March 2020 farm update: Lambing, grazing, laying and funding!!


Here is a brief update from Black Grove Farm CSA in Colliers End. In my last article, I introduced myself and my partner Jon as new entrants to farming and in the process of  setting up a sustainable, community and educational farm on 20 acres of land in this community. We named it after the ancient coppice woodland which forms a spine to our uphill pasture.

I hope to share the joys and challenges of our journey as well as an insight into the practicalities of our lives ‘learning on the job’. There has been some great news this month…to find out please read on.


March has brought signs of spring; willow blossom, Alder and Hazel catkins, wild primroses, and nettles! We have been out foraging and experimenting with natural dyes for our fleeces. Nettle tea and primrose wraps have been on the menu! Nettle makes a beautiful green dye and the Alder catkins produces yellow. Our neighbour has never seen primroses out so early and puts it down to a very mild winter. 

We are preparing for our first lambing experience. I am nervous and excited! I’ve joined the facebook group ‘ladies who lamb’. Who knew?? Its full of gruesome stories and warnings as well as expert advice from women shepherds all over the country, both hobby and large scale farmers. We have the elbow length gloves and milk bottles amongst other things and are setting up our pens with hurdles. We have been really struggling with shortage of grass. Our aim is to keep our sheeps outdoors on grass all year and supplement with beet and hay when required but this is our first winter and have miscalculated. Finally we have realised the value of hay! It’s only when we have to pay for it by the bale that we understand how much fuss is made about saving the hay by experienced farmers.

  For 2020, our grazing strategy will be tweaked so  that there is enough forage when the grass stops growing so much between November and March (when it’s under 5 degrees outside).

We have 9 Easycare Sheep who have been bred to be exactly that…to lamb easily and be disease resistant, their coats even moalt independently so no need for shearing. We still have our Clun mules for fleeces though. They were ‘tupped’  with an Easycare ram in November to ensure that the lambs are small and we hope that will aid the ease of labour. So watch this space…and if you come down the footpath in April, there may be little spring lambs tottering around. I’ve been told that ‘Ram goes in on bonfire night and lambs come out on April Fools’ day’

The hens are back alaying and we have eggs to spare again, they are a mixed free range flock, (some literally ranging over a 3 acre patch since the storm Dennis wiped out our previous set-upp!). Its nice to have variety so we have white, speckled, brown, peach and sometimes chocolate coloured eggs. I have become the egg lady at the school run where parents have committed to taking a fixed delivery fortnightly and paying by bacs. Selling on a small scale is only possible if we sell direct and don’t have to go out of our way to do deliveries so our only choice is to find a market locally.  As of April, we will provide eggs at the gate again. The cockerel is now amongst the hens well and truly and they are taking over the polytunnel. We need to get them back into their own space as they can be annoying, when they keep pooping on my seedlings and laying on the deckchairs. It would be nice to have some easter chickies though!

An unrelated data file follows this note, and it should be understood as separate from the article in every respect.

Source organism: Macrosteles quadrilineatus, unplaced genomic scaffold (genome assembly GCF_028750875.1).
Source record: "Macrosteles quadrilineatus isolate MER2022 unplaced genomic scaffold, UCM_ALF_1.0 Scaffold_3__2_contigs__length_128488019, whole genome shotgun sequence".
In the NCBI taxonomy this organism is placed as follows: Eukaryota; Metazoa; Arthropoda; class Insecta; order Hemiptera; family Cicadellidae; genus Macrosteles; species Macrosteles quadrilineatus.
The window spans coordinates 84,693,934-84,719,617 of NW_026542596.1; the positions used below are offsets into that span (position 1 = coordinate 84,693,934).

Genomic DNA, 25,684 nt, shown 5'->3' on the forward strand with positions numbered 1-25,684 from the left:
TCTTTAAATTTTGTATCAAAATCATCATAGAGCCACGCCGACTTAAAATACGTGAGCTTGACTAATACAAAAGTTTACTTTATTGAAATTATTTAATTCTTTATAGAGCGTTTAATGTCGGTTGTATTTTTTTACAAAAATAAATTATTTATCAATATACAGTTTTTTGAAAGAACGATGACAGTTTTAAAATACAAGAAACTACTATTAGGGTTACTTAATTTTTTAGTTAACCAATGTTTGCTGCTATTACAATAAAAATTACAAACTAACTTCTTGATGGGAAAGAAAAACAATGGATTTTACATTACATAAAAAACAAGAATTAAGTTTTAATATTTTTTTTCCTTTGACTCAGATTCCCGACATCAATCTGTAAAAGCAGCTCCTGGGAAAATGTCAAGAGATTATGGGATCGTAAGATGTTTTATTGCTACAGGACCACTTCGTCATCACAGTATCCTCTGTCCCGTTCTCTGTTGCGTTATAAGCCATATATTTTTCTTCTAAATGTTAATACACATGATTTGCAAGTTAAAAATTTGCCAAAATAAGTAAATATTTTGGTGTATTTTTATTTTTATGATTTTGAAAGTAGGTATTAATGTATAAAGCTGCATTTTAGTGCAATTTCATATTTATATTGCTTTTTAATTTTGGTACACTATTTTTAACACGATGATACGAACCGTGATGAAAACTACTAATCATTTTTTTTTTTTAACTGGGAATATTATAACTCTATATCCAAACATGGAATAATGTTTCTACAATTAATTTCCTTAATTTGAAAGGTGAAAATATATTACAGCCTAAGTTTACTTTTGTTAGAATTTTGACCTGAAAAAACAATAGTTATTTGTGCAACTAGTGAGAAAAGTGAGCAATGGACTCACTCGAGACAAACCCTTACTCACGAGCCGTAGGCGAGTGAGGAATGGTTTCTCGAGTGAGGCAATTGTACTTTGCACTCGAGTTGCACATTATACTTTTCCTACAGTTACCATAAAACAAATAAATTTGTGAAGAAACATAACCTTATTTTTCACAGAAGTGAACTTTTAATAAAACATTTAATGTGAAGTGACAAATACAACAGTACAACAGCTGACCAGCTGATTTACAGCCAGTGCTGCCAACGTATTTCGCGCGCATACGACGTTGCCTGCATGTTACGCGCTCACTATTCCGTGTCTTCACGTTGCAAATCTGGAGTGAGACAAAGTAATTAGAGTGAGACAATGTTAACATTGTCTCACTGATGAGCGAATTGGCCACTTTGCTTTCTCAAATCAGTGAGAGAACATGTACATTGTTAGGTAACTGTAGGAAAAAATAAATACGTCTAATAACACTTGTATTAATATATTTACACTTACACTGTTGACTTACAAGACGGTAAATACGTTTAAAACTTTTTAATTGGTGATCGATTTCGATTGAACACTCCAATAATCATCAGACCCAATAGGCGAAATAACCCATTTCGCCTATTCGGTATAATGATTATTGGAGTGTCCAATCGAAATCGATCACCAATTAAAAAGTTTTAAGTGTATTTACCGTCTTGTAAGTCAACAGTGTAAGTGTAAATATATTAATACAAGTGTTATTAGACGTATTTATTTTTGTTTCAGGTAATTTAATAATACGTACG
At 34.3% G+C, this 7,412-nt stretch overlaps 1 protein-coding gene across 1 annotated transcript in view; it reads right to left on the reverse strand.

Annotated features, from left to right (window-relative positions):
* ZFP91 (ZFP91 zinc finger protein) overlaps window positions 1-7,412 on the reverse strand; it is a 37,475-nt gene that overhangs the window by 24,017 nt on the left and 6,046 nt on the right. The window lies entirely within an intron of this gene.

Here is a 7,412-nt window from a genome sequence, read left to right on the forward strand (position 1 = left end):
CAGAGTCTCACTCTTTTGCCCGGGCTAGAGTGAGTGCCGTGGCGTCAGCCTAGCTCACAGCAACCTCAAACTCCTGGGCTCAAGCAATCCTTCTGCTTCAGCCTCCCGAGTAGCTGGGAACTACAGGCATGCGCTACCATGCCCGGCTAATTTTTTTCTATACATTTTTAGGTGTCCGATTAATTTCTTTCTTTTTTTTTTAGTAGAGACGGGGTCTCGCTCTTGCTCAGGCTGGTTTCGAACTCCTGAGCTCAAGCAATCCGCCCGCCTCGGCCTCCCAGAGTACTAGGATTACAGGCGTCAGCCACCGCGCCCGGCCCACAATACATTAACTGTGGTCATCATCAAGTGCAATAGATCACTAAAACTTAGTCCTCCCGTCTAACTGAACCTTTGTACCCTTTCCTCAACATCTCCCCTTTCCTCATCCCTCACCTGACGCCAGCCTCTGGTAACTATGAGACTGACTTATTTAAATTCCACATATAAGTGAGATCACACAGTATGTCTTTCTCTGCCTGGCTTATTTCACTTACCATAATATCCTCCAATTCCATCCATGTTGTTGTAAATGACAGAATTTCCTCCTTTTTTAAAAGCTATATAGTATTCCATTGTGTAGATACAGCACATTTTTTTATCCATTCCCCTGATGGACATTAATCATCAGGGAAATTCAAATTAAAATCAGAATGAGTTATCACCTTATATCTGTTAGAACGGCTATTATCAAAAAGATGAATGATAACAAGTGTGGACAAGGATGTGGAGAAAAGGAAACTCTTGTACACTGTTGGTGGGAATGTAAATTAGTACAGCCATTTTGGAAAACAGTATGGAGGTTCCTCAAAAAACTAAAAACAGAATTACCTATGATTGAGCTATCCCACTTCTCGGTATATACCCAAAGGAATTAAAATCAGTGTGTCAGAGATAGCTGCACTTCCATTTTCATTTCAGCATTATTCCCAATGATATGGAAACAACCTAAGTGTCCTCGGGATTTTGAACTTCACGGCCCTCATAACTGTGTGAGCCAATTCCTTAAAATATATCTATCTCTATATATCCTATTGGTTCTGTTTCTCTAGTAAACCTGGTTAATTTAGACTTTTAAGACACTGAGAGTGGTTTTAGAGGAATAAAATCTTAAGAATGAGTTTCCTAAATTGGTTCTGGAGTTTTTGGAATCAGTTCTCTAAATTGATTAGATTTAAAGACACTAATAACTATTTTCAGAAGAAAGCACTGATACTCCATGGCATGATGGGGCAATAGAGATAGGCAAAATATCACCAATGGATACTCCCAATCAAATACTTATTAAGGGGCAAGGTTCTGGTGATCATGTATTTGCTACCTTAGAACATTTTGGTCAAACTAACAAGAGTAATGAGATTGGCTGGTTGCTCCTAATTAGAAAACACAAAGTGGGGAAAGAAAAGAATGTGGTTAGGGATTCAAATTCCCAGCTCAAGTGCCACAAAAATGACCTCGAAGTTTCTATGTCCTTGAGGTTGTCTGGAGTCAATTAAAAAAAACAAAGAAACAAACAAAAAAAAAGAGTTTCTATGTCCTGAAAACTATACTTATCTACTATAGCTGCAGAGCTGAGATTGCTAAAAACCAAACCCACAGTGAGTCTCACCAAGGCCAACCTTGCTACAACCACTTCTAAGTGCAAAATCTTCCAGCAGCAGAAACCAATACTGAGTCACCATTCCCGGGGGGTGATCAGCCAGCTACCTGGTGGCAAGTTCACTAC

It’s that time again to start our seedlings and direct seed some carrots, sugarsnap peas, turnips, beetroots and radishes in the garden. Luckily we have had a massive input of energy and help with the bed prep from the community payback team who have raised up the beds again, created paths and added manure, with a real attention to detail, pride and dare i say enjoyment in their work (when it’s not raining ). We are so grateful for their help. We have also had some great news from the National Lottery!  They confirmed this week that they will fund Black Grove Greens CIC which is not for profit social enterprise that we host. 

It means they can run Volunteer Open Days over this summer and organically grow vegetables for sale. 

We have plans to welcome local people to the garden to volunteer at whatever level they are able, to share a meal and learn yoga and mindfulness techniques to be healthy in mind and body.  They are a not for profit organise whose aims are to provide healthy food to local people, tackle social isolation and enhance nature connection while building community.


This Easter holidays we will be holding some introductory open days and would love to see people here. We need help with potato planting and to mulching the no dig beds with cardboard and manure.It’s free, but if you can let us know you are coming by registering on eventbrite, the link is on our website. We will also be holding some family woodland school sessions, which you can purchase tickets for on the website. Where we will be having stories and outdoor cooking around the campfire. Spring treasure hunt, tree climbing, den making and foraging. 


Dates for your diary

April 7th, 11th and 18th  Black Grove greens CIC volunteer open days in the community garden. 10am till 2pm bring your wellies, water and packed lunch. Prizes for those coming by foot, bike or public transport! 

Register here

April 7th, 11th and 18th Black Grove woods CIC woodland school and nature connection family drop in sessions. 9.30 till 11.30a, and 1 till 3pm. Bring wellies, water and snacks.


The farm is Off-grid, so we have a compost loo for visitors and handwashing facilities but no running water or electricity


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